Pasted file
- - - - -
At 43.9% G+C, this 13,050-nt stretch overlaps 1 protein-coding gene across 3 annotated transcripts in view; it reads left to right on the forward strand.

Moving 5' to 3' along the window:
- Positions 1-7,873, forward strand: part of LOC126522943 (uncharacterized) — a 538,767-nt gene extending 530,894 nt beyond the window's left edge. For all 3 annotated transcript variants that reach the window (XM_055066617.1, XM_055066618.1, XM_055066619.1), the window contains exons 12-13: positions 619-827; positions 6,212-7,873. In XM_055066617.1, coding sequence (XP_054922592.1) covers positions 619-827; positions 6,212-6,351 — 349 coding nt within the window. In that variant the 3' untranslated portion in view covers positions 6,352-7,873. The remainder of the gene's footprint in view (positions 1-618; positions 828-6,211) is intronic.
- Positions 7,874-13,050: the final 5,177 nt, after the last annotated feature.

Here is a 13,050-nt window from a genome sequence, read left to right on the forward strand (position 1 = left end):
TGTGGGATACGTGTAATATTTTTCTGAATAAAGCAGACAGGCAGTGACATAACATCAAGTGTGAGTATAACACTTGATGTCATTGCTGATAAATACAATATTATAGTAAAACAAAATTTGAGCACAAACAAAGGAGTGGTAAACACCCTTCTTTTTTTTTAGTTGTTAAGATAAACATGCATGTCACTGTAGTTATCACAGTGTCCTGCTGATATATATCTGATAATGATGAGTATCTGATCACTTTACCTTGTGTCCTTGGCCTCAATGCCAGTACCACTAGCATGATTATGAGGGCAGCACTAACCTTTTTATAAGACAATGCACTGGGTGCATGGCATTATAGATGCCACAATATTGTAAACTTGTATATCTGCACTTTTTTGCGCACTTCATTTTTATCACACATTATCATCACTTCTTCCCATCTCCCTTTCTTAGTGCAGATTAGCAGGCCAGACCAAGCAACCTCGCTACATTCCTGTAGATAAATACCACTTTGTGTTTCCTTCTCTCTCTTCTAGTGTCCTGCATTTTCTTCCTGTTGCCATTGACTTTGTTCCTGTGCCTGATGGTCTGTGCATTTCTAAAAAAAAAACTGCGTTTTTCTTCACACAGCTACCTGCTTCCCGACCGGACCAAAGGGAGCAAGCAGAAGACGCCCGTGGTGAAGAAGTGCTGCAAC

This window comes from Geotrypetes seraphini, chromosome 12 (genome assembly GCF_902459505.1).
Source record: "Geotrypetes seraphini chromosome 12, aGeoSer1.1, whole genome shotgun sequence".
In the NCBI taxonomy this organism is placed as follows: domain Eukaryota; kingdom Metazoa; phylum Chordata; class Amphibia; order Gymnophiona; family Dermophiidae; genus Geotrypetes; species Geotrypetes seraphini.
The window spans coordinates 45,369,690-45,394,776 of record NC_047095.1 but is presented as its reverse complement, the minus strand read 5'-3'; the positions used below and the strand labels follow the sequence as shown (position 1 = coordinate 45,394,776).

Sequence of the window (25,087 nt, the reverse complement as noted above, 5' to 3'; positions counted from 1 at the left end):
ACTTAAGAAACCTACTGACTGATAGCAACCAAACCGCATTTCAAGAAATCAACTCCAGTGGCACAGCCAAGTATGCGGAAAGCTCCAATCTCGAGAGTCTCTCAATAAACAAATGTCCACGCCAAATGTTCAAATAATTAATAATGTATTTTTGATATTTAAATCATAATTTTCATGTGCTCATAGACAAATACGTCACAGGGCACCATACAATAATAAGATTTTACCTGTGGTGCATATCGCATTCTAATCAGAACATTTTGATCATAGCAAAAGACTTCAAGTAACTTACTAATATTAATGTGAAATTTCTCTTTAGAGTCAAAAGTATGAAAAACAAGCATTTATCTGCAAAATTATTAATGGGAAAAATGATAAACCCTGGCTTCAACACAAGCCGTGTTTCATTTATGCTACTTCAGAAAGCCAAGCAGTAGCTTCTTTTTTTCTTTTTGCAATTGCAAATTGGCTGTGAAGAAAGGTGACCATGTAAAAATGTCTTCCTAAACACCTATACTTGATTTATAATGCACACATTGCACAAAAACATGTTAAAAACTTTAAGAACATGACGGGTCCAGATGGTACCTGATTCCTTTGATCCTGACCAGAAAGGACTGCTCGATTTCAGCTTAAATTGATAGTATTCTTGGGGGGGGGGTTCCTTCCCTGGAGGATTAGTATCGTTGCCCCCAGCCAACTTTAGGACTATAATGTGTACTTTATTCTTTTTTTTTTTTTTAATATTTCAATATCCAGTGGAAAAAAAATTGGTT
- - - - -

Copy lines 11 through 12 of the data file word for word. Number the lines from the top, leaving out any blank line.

Sequence of the window (25,087 nt, the reverse complement as noted above, 5' to 3'; positions counted from 1 at the left end):
ACTTAAGAAACCTACTGACTGATAGCAACCAAACCGCATTTCAAGAAATCAACTCCAGTGGCACAGCCAAGTATGCGGAAAGCTCCAATCTCGAGAGTCTCTCAATAAACAAATGTCCACGCCAAATGTTCAAATAATTAATAATGTATTTTTGATATTTAAATCATAATTTTCATGTGCTCATAGACAAATACGTCACAGGGCACCATACAATAATAAGATTTTACCTGTGGTGCATATCGCATTCTAATCAGAACATTTTGATCATAGCAAAAGACTTCAAGTAACTTACTAATATTAATGTGAAATTTCTCTTTAGAGTCAAAAGTATGAAAAACAAGCATTTATCTGCAAAATTATTAATGGGAAAAATGATAAACCCTGGCTTCAACACAAGCCGTGTTTCATTTATGCTACTTCAGAAAGCCAAGCAGTAGCTTCTTTTTTTCTTTTTGCAATTGCAAATTGGCTGTGAAGAAAGGTGACCATGTAAAAATGTCTTCCTAAACACCTATACTTGATTTATAATGCACACATTGCACAAAAACATGTTAAAAACTTTAAGAACATGACGGGTCCAGATGGTACCTGATTCCTTTGATCCTGACCAGAAAGGACTGCTCGATTTCAGCTTAAATTGATAGTATTCTTGGGGGGGGGGTTCCTTCCCTGGAGGATTAGTATCGTTGCCCCCAGCCAACTTTAGGACTATAATGTGTACTTTATTCTTTTTTTTTTTTTTAATATTTCAATATCCAGTGGAAAAAAAATTGGTT